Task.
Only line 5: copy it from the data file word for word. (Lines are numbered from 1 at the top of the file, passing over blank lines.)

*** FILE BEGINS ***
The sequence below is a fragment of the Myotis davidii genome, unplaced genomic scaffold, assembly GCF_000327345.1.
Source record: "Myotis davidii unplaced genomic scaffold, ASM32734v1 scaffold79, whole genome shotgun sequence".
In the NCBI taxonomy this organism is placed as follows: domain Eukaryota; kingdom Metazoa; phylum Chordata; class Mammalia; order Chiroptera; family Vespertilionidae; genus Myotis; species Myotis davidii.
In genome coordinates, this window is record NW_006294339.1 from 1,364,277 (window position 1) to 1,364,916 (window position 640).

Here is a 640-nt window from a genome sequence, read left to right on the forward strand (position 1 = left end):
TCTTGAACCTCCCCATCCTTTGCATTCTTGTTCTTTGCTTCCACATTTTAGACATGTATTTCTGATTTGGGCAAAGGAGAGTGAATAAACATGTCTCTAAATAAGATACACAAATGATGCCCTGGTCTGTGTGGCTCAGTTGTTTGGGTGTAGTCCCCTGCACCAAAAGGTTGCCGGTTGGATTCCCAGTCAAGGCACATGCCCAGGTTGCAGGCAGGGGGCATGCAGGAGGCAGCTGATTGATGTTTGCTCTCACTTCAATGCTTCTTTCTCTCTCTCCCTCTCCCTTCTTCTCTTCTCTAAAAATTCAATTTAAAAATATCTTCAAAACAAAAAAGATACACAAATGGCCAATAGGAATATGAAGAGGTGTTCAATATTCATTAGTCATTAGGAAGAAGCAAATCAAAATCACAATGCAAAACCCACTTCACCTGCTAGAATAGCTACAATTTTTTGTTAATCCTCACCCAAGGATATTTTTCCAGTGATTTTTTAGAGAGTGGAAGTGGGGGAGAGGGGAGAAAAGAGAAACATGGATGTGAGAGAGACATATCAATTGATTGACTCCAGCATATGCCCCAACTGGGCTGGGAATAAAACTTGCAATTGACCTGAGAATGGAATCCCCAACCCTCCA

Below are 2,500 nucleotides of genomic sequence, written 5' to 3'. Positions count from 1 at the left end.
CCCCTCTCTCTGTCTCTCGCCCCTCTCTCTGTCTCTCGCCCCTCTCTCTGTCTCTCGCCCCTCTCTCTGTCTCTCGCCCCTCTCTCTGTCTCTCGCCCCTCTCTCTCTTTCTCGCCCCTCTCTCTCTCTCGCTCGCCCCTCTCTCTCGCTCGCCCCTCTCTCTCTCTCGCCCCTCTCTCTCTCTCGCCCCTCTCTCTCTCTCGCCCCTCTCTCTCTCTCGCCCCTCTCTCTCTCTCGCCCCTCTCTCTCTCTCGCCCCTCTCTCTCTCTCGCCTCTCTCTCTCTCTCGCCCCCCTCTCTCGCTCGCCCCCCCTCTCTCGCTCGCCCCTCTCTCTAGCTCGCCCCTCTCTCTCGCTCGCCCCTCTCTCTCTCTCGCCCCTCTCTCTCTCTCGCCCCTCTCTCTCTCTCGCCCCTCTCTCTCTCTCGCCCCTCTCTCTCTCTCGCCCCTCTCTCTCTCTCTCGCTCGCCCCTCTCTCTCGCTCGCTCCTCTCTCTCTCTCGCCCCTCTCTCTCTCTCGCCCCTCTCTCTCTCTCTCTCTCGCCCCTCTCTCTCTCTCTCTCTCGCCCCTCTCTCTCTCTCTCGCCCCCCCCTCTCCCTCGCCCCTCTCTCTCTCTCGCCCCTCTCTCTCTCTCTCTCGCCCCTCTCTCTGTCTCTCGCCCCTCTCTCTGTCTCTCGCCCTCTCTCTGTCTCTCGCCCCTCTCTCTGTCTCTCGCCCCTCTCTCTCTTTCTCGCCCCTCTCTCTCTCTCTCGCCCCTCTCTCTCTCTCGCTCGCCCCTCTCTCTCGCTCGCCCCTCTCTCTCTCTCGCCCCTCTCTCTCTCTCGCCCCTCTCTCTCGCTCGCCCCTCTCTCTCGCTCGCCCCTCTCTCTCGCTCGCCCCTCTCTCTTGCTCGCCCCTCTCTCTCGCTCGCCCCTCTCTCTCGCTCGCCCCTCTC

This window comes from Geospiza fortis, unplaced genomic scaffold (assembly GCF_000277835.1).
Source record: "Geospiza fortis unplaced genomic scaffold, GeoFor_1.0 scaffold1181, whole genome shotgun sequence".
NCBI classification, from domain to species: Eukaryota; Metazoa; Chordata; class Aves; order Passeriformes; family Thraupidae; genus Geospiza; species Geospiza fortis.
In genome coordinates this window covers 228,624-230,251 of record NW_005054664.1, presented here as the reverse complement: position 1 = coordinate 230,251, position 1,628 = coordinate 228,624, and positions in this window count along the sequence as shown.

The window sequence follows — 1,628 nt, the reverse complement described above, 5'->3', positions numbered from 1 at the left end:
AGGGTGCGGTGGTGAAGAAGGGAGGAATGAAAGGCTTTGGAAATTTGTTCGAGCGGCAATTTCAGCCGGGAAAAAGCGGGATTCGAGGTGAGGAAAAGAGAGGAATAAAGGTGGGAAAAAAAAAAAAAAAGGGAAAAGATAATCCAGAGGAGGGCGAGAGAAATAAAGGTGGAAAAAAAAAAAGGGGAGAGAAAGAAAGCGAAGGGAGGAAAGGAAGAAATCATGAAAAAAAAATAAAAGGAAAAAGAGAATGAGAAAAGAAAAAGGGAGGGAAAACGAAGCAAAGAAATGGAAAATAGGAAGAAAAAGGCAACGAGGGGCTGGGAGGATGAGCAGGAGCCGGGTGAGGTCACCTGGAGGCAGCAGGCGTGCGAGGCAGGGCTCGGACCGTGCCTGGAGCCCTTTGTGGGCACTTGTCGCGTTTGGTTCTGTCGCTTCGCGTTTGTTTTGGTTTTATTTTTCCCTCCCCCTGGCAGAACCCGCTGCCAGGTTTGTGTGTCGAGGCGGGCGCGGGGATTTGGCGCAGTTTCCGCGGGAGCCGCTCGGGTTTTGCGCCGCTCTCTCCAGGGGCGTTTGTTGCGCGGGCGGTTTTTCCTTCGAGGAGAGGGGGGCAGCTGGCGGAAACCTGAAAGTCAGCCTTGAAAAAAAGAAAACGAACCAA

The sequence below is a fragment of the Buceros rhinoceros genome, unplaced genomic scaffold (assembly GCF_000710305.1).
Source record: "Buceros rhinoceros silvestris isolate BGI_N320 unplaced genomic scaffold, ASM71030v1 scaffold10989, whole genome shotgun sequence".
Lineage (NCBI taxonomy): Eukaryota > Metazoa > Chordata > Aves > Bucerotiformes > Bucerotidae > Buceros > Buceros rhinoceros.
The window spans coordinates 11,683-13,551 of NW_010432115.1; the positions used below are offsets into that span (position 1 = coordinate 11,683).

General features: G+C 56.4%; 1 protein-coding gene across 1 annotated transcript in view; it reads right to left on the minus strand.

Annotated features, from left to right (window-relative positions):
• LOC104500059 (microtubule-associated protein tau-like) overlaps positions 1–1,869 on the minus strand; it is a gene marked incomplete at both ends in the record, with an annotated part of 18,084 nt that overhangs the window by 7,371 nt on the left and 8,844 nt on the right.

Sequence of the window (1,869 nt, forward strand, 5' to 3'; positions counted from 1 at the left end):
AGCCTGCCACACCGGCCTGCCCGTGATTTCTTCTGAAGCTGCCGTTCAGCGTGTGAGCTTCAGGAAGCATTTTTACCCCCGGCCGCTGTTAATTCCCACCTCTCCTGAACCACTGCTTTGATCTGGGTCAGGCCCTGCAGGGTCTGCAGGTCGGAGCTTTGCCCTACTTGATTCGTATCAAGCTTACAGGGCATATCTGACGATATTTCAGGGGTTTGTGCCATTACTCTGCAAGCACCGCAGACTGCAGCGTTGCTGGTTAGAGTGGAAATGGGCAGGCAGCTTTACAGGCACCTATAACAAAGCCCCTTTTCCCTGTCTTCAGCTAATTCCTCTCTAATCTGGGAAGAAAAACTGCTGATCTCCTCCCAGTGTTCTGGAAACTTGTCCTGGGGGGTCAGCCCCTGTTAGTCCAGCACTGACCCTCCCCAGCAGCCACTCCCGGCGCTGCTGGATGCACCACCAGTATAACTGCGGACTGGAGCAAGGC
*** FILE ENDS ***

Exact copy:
Here is a 640-nt window from a genome sequence, read left to right on the forward strand (position 1 = left end):